pended, he tells us, something like £2,000 (probably French pounds) in his experiments in natural philosoph}-, chemistry and astronomy. Experimental science v.as a new thing and Bacon may well claim to be its founder, though Ptolemy experimented on refraction, Galen on the nerves and muscles and the Arabs in various branches of science.
About the year 1240 Bacon became a friar of the order of St. Francis. If he had seen clearly, his career was made. Albertus Magnus and his great pupil, Thomas Aquinas, were the lights of the Dominican Order. The Franciscans would have welcomed and honored a champion who was the superior of Albert and the equal, or almost the equal, of Aquinas. But Bacon had only rough and bitter criticisms for all monks—Franciscans and Dominicans alike. His was an original and hardy genius; and he proved himself a merciless critic of all celebrities, of every accepted method and conclusion. Alexander of Hales, Doctor Irrefragabilis, was the oracle of the Franciscans. Of his Summa Theologiæ, Bacon says: It was a load for a horse—true—but—the reputed author did not write it. Albertus Magnus wrote libraries of books: All of them that were of any account, says Bacon, could be put in a single volume. Aquinas is vir erroneus et famosus. Of the other doctors, Michael Scot, he says, knew no Greek, Gerhard of Cremona, not even Latin, and William of Morbecke, the friend of Aquinas, was the most ignorant of all. St. Augustine and Origen were full of errors, and St. Jerome did not always understand the scriptures he translated.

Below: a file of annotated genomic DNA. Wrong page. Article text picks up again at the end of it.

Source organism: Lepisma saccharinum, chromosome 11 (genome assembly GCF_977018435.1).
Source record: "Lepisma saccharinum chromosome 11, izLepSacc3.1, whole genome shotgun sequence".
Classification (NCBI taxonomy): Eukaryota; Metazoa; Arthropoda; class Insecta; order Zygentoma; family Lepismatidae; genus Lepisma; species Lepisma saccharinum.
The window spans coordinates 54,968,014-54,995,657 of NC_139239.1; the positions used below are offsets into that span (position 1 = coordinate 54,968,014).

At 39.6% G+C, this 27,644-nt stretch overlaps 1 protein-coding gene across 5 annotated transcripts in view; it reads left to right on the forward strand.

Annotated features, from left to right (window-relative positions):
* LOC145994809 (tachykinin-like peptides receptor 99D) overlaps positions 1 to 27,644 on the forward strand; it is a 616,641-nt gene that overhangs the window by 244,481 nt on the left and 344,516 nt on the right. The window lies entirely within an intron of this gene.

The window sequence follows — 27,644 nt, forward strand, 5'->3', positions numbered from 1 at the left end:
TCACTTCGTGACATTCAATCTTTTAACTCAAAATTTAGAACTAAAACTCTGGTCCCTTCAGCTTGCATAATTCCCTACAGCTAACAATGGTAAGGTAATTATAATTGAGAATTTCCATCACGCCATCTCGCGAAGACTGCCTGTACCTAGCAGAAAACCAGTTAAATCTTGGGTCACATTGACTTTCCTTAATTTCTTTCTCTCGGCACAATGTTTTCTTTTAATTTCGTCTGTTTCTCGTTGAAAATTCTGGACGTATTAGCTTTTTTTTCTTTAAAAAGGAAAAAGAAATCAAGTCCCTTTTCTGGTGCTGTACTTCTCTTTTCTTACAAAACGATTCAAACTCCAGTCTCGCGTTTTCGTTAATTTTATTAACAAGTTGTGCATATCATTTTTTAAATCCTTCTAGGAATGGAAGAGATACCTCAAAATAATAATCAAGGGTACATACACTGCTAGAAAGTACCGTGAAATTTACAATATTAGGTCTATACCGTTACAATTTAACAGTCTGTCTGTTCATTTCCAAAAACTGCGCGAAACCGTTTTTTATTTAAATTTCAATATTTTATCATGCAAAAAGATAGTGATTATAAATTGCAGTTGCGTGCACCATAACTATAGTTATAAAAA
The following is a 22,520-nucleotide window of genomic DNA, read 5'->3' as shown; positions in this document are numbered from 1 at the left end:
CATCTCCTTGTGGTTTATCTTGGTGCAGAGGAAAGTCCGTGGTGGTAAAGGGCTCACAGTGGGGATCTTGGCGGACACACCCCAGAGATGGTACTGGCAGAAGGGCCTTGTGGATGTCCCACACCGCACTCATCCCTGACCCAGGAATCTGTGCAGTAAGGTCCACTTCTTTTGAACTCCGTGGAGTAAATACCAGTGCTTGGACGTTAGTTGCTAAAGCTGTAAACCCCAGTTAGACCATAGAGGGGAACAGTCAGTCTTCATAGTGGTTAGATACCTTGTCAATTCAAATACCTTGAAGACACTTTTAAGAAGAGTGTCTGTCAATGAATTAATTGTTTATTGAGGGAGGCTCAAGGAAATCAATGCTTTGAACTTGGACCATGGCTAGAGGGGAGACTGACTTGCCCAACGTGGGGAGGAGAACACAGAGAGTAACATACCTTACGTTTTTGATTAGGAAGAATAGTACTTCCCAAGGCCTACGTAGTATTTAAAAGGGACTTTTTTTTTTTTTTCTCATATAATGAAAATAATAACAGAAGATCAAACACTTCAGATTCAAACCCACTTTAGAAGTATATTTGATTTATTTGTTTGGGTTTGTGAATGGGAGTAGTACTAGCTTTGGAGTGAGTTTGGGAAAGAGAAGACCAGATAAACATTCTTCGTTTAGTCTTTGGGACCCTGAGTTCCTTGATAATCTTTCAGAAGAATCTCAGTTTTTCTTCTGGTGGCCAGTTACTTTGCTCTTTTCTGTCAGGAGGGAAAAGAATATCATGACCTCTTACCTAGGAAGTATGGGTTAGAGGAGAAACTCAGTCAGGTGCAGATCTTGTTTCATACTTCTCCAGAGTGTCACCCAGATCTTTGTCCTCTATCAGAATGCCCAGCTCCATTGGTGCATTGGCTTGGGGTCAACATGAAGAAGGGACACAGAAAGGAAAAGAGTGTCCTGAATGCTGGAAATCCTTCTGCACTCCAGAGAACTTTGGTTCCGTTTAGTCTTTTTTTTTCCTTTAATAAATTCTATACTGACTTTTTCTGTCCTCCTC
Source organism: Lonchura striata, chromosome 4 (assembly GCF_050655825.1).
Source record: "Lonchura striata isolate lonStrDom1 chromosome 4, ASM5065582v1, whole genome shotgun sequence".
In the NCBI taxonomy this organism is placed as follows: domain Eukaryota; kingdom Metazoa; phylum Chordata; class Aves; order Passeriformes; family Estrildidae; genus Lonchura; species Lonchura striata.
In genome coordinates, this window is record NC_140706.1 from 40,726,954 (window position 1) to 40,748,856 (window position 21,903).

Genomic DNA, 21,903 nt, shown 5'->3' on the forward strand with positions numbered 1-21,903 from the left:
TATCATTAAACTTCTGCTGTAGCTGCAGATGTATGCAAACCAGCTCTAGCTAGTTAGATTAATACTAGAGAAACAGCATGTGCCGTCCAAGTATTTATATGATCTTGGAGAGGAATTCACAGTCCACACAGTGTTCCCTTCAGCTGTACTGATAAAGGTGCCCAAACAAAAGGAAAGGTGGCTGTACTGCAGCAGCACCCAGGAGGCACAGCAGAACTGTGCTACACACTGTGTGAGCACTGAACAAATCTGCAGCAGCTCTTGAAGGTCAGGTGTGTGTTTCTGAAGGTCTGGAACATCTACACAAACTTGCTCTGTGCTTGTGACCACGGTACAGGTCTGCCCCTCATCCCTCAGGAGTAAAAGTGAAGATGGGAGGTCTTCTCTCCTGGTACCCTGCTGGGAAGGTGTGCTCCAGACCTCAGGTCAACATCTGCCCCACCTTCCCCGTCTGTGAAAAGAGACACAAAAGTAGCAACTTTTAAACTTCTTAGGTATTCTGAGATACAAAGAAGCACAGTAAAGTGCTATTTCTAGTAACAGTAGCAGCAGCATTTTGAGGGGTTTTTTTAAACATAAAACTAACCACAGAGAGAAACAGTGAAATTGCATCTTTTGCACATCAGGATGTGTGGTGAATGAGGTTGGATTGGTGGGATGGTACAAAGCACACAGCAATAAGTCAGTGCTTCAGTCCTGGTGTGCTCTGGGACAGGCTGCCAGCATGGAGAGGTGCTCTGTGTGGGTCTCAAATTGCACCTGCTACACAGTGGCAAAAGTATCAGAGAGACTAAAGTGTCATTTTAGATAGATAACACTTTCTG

"Never was there so great an appearance of wisdom, nor so much exercise of study as for this last forty years. Doctors are everywhere, in every castle, in every burgh, especially the students of the two Orders (Franciscan and Dominican). And yet there never was so much ignorance and error." He condemned the current versions of Aristotle—retranslations from the Arabic of translations once made into Syriac by Nestorian monks. "The common herd of students," he says, "mope and make asses of themselves over their bad translations and waste their time, their trouble and their money." In fact, he declares, "What the mass of men believe is necessarily false." As for the works of Aristotle, he would burn them all.
It is no wonder that Bacon was disciplined and imprisoned in Paris during the }ears 1257 to 1267. How severe his punishment was we shall never know. A part of it was rigorous. He was forbidden books and copyists, kept on bread and water. At times, however, he had pupils, copyists and some slight degree of liberty. He was condemned by a council of his order propter quasdam novitates suspectas—in reality because his harsh and innovating spirit diffused uneasiness all about him. It is charitable if we do not pronounce him envious. With Albertus Magnus and Aquinas he made up a trio of really great men,